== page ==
Colours! I’ve re-dyed my hair and I’ve now got pretty much everything but yellow.
I love bees. Bees help the world go around. Whenever I spot them I try and take a picture to document where they are. Some of these are pretty old, some were taken this week by a bus stop in Hillsborough.
A selection of doors from around the world, some inviting and some less so…
Two pictures taken at one of the Saturday night sessions, 4th April 2015. Matt Nelson playing his mandolin. I love taking photos of musicians, but there’s almost always a blur, a hand or a bow, for example. I like how clear some aspects of this picture have come out, despite being half he room away and in a dark room!
So this week I’ve put together another gallery, with different ideas I get from the word ‘fresh’.
Below we’ve got fresh ingredients from street markets in SE Asia, a freshly chopped coconut in Fiji, fresh water fun, fresh faced, a refreshing blended iced green tea latte, freshly dyed skeins of silk, freshly made felt, fresh flowers as an offering and a freshly prepared (by me) meal.
I’ve not done one of these for a while so here we go. I originally thought I’d only have 4 or 5 but got a bit carried away, as you can see. These photos cover 4 continents and about 3 years of my life. Some of the hues come from nature, some are man made and others are the result of nature’s affect on man’s creations. I’m always drawn to photographing things with red tones, because red is a favourite colour of mine, but I’d not realised I had so may different oranges until I started going through to select some.
I know you aren’t meant to judge a book by it’s cover, but we do, of course we do. If I see a book with a plain black cover, stern white font and one item lit up with one colour tone then I’m going to avoid it because it’s either 50 Shades of Grey or one of it’s many knock-offs. I’m never going to read any of them. If it’s all ink with slightly curled font in a pastel tone, perhaps with cupcakes or stars around it, then that’s probably not a book for me either.
I love collections of anything grouped together as a subject for a picture, but particularly book or album covers. I like the differences and similarities in the layout, font, colour choices, images, sizing and all that sort of thing. And so I take pictures of these groupings and some of these can be seen below:
The brief for this weekly photo challenge is to think about an image that could be used as a cover for something – a magazine, an album, a book perhaps.
I’d like to make an album at some point. I know what the cover is going to be like, I’ve got it in my head, but I don’t want to reveal that yet. I’ve started writing a book and I’ve got an idea of what the cover of that might be, even if I’ve got no title and no definite conclusion to the story. So I’m not going to reveal that yet.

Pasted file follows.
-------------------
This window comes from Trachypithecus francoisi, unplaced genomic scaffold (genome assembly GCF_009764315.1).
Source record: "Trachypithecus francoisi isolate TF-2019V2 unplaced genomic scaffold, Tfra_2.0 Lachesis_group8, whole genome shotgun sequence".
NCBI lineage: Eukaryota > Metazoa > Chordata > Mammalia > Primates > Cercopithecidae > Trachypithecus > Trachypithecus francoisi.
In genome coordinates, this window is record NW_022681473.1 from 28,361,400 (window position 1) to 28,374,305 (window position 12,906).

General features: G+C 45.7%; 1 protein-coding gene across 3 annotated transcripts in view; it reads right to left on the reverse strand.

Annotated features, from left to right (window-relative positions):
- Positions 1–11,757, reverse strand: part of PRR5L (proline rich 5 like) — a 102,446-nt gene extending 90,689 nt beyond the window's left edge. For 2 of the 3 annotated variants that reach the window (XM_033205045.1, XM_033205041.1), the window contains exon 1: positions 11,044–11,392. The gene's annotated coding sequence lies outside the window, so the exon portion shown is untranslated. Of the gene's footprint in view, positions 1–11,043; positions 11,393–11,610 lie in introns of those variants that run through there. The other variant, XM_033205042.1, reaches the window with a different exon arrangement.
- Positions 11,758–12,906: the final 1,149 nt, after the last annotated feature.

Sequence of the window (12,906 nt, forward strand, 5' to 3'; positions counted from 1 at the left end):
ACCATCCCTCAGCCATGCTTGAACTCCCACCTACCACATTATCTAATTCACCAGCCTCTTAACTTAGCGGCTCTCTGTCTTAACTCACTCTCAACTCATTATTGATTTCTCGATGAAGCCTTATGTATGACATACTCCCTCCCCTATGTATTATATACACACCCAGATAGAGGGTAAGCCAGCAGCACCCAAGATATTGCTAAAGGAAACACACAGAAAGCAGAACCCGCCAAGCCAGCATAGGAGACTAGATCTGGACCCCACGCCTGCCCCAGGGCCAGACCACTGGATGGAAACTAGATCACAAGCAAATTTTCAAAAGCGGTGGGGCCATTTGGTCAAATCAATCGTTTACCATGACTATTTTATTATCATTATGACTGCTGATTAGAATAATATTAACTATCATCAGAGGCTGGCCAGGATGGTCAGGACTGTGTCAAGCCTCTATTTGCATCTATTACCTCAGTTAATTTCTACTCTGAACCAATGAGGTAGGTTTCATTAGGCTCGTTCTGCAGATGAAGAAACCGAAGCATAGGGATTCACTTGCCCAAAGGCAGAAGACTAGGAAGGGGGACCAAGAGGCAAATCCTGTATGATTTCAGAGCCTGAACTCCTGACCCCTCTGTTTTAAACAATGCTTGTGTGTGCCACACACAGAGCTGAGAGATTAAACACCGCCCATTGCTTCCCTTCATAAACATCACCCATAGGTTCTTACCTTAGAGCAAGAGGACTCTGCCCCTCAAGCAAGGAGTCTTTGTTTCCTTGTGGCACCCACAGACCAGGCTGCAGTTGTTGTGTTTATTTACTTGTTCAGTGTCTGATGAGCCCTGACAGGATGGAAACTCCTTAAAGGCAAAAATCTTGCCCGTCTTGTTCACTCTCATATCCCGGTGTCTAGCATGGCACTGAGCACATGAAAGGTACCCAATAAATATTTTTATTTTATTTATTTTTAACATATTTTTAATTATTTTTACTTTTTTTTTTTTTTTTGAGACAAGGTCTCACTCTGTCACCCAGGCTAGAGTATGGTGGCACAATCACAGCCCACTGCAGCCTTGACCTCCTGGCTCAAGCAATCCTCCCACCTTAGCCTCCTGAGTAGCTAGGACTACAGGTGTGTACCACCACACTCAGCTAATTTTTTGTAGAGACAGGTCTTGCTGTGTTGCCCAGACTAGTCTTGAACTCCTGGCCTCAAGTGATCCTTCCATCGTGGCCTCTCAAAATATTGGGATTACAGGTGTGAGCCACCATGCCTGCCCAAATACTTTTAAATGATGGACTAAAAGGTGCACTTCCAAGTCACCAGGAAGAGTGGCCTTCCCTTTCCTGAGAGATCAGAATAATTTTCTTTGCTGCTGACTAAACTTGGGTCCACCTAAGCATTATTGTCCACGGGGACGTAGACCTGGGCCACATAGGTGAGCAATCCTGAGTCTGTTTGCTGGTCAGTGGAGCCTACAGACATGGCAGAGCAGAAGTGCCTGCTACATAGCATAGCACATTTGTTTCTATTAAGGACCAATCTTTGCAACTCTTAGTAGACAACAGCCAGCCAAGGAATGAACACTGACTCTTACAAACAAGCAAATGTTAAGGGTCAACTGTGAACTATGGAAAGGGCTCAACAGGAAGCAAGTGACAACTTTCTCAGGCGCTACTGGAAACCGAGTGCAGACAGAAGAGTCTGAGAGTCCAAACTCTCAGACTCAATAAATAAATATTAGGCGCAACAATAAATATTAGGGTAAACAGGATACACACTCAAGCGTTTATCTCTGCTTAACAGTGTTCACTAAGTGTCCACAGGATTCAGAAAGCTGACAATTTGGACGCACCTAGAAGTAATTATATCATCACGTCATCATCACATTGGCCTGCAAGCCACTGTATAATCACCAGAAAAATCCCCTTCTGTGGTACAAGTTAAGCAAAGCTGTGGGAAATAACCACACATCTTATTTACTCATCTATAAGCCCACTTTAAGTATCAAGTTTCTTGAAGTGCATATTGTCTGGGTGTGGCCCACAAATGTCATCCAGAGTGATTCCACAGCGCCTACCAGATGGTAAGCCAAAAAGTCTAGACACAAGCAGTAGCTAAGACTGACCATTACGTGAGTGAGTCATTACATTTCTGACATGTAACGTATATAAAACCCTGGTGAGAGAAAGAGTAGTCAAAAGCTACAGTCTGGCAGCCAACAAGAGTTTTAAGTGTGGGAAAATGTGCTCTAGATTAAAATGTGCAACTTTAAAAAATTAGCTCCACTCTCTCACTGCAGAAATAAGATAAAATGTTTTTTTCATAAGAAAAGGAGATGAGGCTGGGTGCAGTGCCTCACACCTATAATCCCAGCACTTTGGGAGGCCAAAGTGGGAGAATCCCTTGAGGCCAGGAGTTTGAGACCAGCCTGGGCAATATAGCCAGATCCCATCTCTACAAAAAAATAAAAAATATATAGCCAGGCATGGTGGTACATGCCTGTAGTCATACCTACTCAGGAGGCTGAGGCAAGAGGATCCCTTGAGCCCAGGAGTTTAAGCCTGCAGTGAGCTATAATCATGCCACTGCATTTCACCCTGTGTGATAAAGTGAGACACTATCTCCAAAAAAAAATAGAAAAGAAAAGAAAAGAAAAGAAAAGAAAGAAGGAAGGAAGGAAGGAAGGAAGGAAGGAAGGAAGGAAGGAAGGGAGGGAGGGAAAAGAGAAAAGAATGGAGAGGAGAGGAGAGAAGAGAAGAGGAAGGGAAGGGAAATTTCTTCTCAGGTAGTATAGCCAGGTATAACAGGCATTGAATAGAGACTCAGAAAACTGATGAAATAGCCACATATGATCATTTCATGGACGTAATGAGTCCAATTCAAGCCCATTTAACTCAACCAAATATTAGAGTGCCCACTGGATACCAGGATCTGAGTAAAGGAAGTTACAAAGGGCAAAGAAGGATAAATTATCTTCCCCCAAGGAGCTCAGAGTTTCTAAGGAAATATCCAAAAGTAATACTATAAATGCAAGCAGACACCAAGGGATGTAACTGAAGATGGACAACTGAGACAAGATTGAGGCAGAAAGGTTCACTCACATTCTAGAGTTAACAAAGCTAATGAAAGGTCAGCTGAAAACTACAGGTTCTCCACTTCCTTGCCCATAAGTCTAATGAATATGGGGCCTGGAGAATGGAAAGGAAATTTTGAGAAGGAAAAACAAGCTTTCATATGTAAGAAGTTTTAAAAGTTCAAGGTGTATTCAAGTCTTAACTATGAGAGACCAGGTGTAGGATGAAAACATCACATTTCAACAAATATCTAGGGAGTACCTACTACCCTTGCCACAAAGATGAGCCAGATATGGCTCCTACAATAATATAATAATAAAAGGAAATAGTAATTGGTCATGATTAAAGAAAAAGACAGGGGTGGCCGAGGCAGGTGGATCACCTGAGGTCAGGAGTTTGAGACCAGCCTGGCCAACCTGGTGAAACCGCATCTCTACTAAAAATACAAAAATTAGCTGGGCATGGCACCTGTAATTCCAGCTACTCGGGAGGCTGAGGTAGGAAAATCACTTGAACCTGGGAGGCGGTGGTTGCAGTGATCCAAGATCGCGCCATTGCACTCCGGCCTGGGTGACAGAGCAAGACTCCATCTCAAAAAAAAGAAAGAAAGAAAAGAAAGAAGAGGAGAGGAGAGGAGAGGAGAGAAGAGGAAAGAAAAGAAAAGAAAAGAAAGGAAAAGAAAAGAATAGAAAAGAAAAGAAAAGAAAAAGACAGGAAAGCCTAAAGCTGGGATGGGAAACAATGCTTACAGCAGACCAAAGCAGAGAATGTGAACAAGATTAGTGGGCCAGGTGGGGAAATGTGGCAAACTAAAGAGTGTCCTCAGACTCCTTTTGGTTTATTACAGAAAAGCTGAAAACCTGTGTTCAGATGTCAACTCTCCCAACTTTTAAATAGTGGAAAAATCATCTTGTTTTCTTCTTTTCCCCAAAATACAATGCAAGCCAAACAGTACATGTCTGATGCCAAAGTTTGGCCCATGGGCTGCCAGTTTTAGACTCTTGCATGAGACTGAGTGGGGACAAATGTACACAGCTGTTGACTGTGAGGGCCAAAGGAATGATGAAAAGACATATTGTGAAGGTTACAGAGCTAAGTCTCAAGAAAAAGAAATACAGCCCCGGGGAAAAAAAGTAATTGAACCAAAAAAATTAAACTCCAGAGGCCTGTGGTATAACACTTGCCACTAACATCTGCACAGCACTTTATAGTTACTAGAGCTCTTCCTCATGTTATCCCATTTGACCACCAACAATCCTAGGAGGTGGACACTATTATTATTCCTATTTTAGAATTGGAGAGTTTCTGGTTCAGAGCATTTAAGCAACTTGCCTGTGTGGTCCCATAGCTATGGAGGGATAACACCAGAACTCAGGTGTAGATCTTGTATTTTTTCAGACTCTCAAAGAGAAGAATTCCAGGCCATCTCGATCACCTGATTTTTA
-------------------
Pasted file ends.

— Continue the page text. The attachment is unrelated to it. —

At some stage I’m going to put together my photo journal of Felt Sherlock‘s travels and I think this should be the cover:
I’ve not done one of these for a while, but I thought I’d pop one in.
Who can spot the extra in this photo? Comment below!
A little late for this week’s photo challenge, as I’ve been on the move with Kiwi Experience, travelling through the South Island of New Zealand.
I’ve been sitting in the front seat hoping to be able to take some good driving pictures. This is a bridge originally built around the time of New Zealand’s gold rush.
And a final one to tie in with the others, a similar view this time the Tyne Bridge with The Sage Gateshead in the foreground, a picture I took in the summer which then inspired the Australian one.
From the outside news reports the protests in Bangkok in February 2014 were more like riots, clashes with the police and sadly people died.
Inside, this was not the case everywhere. The protests were spread across a large area, with tents, music, food, I was given free water and invited to write on the pro-democracy walls.
A ten minute walk into the protest site I found these children dancing.
My trip to Laos was brief and, on the whole, brilliant, barring the scam fiasco of the last day in Luang Prabang.
I wish I’d managed to see a little more of the country and spend more time with the locals, but I didn’t quite realise how much time I’d spent in Thailand, not really doing much. But there you are, you learn and I’ll be planning the rest of the trip a little bit more than just ‘ah I’ll go there next…’
The main impressions that I have of Laos are:
- mountains, mountains and more mountains. Covered in forests and jungle, long twisting roads passing through linear villages with small children walking to school, even smaller children playing by the side of the road.
- the misty vistas that ideas of Asia bring to mind. Mountains looking like torn tissue paper, fading off into the distance.
- A father having a waterfight with his son as we drove past, the child giggling in delight.
- Friendliness of strangers (mostly) offering directions, tips for good food options.
- Resourcefullness and hard work ethic. People were selling items made from the shells dropped during the ‘American War‘, flowers and peace signs shaped from the metal and destruction brought by American bombers. I had no idea that Laos had been affected so badly, I’ll certainly be reading more about it in the coming weeks.
- Water, water everywhere…
In Luang Prabang the main feature of the surrounding landscape is the Mekong River, winding it’s way past the city, conjoining with the Nam Khan and in the evening you can sit and watch the sunset over the river.